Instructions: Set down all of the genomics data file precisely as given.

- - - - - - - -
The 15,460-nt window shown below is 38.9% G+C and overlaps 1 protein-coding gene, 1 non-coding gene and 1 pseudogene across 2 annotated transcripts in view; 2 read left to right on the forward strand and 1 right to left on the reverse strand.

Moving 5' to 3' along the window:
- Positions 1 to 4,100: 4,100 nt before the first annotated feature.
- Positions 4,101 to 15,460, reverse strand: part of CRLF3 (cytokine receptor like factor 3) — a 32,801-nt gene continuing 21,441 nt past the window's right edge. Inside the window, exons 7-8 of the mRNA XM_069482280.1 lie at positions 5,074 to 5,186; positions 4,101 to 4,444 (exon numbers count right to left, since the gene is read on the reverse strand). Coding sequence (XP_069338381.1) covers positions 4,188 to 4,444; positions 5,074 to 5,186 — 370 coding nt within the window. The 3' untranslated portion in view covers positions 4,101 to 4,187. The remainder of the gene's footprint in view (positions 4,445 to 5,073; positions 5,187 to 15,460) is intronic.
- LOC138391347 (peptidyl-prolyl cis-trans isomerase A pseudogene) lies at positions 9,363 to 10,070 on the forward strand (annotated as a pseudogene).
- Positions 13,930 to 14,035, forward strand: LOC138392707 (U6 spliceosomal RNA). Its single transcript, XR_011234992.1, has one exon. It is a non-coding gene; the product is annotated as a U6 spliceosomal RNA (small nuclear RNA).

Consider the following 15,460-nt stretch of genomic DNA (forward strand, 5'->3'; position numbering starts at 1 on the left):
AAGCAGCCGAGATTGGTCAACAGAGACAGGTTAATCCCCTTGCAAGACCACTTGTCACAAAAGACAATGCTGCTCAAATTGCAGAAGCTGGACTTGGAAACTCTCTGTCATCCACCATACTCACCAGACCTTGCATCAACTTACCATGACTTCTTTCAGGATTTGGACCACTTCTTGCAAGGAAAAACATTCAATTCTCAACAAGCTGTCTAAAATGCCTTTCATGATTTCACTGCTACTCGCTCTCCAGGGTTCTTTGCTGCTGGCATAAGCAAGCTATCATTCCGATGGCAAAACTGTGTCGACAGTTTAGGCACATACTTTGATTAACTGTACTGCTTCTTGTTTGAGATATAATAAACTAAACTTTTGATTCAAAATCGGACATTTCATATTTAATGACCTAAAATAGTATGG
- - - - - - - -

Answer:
The 15,460-nt window shown below is 38.9% G+C and overlaps 1 protein-coding gene, 1 non-coding gene and 1 pseudogene across 2 annotated transcripts in view; 2 read left to right on the forward strand and 1 right to left on the reverse strand.

Moving 5' to 3' along the window:
- Positions 1 to 4,100: 4,100 nt before the first annotated feature.
- Positions 4,101 to 15,460, reverse strand: part of CRLF3 (cytokine receptor like factor 3) — a 32,801-nt gene continuing 21,441 nt past the window's right edge. Inside the window, exons 7-8 of the mRNA XM_069482280.1 lie at positions 5,074 to 5,186; positions 4,101 to 4,444 (exon numbers count right to left, since the gene is read on the reverse strand). Coding sequence (XP_069338381.1) covers positions 4,188 to 4,444; positions 5,074 to 5,186 — 370 coding nt within the window. The 3' untranslated portion in view covers positions 4,101 to 4,187. The remainder of the gene's footprint in view (positions 4,445 to 5,073; positions 5,187 to 15,460) is intronic.
- LOC138391347 (peptidyl-prolyl cis-trans isomerase A pseudogene) lies at positions 9,363 to 10,070 on the forward strand (annotated as a pseudogene).
- Positions 13,930 to 14,035, forward strand: LOC138392707 (U6 spliceosomal RNA). Its single transcript, XR_011234992.1, has one exon. It is a non-coding gene; the product is annotated as a U6 spliceosomal RNA (small nuclear RNA).

Consider the following 15,460-nt stretch of genomic DNA (forward strand, 5'->3'; position numbering starts at 1 on the left):
AAGCAGCCGAGATTGGTCAACAGAGACAGGTTAATCCCCTTGCAAGACCACTTGTCACAAAAGACAATGCTGCTCAAATTGCAGAAGCTGGACTTGGAAACTCTCTGTCATCCACCATACTCACCAGACCTTGCATCAACTTACCATGACTTCTTTCAGGATTTGGACCACTTCTTGCAAGGAAAAACATTCAATTCTCAACAAGCTGTCTAAAATGCCTTTCATGATTTCACTGCTACTCGCTCTCCAGGGTTCTTTGCTGCTGGCATAAGCAAGCTATCATTCCGATGGCAAAACTGTGTCGACAGTTTAGGCACATACTTTGATTAACTGTACTGCTTCTTGTTTGAGATATAATAAACTAAACTTTTGATTCAAAATCGGACATTTCATATTTAATGACCTAAAATAGTATGG